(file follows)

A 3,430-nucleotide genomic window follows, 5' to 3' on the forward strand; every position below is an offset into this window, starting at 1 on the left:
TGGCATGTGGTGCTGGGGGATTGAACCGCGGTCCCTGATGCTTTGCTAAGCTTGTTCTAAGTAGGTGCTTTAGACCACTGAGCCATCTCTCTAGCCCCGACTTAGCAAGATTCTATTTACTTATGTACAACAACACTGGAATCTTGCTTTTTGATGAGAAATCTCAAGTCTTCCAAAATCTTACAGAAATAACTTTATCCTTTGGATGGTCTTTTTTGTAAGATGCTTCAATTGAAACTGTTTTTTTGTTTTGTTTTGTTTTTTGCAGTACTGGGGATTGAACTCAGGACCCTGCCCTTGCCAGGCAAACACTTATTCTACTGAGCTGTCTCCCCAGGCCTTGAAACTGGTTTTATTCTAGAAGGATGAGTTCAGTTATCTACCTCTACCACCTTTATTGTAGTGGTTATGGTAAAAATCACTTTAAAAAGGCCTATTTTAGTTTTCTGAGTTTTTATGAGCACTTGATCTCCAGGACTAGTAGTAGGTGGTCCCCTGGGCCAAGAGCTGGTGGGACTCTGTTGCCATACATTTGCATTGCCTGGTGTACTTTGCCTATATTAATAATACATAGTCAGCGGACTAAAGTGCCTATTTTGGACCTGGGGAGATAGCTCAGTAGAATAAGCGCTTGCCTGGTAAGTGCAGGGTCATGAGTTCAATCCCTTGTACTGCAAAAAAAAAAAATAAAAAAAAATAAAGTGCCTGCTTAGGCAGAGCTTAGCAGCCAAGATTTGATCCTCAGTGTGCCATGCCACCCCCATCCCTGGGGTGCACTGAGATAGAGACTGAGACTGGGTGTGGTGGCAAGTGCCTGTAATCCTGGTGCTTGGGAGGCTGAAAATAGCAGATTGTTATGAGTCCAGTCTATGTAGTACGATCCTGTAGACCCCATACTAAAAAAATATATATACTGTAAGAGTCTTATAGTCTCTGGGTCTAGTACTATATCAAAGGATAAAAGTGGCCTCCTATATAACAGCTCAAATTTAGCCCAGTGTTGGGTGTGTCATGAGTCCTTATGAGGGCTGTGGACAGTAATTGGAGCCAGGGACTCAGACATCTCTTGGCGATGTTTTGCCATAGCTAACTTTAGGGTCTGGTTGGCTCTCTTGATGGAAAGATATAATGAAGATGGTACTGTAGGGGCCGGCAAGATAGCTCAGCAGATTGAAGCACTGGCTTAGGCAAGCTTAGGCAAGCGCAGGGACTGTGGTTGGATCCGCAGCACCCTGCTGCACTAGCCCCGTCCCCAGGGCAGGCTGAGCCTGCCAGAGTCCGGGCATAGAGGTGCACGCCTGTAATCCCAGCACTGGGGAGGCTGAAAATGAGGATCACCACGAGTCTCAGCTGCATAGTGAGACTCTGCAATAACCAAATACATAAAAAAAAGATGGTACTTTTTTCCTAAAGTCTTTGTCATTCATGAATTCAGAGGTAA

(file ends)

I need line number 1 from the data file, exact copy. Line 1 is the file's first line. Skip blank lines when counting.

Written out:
A 3,430-nucleotide genomic window follows, 5' to 3' on the forward strand; every position below is an offset into this window, starting at 1 on the left: